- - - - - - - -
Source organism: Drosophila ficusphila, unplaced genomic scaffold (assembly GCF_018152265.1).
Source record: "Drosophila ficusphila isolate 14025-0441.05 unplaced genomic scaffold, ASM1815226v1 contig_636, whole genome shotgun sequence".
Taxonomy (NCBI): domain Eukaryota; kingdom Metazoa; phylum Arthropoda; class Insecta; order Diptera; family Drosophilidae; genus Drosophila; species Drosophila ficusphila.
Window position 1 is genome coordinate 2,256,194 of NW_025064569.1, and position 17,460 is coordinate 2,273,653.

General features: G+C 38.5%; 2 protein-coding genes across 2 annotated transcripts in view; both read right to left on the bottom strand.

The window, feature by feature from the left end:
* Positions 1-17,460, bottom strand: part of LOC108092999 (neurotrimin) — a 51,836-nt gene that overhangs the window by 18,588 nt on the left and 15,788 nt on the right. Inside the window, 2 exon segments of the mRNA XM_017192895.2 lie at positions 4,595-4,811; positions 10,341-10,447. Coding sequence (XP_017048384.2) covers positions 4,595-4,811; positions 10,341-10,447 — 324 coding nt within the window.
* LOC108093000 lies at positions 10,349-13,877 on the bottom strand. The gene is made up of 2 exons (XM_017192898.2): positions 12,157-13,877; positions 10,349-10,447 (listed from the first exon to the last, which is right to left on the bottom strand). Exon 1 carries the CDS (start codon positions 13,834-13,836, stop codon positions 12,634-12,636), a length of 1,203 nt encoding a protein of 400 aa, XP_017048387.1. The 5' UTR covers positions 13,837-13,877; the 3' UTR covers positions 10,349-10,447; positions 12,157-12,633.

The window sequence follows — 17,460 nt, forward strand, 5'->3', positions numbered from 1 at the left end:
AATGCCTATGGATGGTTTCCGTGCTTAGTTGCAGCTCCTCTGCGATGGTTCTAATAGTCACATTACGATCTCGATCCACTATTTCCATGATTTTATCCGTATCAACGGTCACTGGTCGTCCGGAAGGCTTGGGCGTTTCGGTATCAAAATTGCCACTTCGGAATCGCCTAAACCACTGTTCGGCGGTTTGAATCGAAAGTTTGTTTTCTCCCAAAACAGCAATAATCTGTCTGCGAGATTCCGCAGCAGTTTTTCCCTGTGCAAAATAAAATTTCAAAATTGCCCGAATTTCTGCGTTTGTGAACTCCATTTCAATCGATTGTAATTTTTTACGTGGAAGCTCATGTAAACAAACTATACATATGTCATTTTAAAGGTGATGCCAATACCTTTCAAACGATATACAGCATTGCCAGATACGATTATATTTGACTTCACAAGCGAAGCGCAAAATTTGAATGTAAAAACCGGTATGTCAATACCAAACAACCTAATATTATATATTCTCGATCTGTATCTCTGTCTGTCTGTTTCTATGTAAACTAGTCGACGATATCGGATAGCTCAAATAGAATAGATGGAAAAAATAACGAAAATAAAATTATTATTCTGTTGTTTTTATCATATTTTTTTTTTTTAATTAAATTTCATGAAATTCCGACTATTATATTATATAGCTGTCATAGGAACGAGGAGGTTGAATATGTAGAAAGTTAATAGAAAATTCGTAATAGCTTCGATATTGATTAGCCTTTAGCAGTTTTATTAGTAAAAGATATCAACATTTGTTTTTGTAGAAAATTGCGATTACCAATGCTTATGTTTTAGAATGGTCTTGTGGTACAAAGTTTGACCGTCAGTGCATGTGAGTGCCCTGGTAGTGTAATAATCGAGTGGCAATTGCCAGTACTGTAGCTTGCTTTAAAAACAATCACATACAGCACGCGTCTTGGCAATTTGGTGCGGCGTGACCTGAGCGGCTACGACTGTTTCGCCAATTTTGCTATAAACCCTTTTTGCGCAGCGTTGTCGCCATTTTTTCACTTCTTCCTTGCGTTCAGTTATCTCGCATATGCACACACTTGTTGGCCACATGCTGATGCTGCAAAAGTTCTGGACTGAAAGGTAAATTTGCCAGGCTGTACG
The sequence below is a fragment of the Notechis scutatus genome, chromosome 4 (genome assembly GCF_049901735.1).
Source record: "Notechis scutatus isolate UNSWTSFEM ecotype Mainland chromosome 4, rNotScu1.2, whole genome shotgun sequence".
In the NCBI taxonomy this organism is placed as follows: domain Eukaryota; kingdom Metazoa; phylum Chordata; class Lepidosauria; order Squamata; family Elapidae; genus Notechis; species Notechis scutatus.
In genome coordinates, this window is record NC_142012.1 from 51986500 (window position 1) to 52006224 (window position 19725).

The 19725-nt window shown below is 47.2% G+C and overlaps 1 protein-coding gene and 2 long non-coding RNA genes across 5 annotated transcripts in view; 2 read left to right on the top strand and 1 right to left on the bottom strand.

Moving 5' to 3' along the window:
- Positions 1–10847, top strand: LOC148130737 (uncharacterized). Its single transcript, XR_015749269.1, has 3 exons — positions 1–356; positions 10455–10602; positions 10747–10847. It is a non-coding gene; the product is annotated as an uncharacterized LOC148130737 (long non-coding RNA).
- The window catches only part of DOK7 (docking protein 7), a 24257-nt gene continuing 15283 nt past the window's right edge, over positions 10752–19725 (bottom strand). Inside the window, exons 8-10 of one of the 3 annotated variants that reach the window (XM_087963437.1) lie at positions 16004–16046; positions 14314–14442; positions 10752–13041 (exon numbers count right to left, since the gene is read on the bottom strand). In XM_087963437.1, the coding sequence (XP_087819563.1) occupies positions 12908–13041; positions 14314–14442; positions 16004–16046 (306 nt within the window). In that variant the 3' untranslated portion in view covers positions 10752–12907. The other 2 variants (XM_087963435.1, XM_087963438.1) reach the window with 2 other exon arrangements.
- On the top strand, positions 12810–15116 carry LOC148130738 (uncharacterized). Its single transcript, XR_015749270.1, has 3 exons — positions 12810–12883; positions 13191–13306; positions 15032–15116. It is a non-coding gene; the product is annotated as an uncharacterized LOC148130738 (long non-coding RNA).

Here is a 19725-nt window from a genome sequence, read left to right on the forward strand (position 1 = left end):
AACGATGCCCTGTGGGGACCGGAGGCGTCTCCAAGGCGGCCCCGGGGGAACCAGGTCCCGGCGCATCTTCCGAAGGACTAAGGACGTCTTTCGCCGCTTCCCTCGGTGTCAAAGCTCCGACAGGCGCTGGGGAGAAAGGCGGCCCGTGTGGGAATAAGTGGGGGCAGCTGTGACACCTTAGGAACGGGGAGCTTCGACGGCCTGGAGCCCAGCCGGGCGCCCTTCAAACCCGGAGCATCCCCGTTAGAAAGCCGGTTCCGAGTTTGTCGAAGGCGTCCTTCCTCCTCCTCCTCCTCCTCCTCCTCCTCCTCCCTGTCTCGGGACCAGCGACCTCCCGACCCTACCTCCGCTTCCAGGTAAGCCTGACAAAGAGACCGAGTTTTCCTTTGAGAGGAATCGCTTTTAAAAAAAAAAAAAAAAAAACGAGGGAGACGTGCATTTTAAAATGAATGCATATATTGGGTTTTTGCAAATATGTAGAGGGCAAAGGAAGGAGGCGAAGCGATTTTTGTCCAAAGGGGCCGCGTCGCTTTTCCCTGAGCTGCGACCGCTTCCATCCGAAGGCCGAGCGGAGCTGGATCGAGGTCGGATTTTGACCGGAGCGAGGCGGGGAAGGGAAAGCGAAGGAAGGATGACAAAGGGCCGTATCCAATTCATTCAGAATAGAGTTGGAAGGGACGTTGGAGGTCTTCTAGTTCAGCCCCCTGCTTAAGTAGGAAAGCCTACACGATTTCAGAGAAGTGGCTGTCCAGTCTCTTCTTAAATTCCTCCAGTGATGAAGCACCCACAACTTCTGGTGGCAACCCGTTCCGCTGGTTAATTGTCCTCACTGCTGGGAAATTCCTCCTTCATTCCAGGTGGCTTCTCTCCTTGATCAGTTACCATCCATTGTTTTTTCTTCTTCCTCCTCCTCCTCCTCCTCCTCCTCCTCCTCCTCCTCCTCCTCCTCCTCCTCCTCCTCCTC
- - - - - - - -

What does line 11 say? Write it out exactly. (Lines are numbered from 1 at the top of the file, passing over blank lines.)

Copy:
The sequence below is a fragment of the Notechis scutatus genome, chromosome 4 (genome assembly GCF_049901735.1).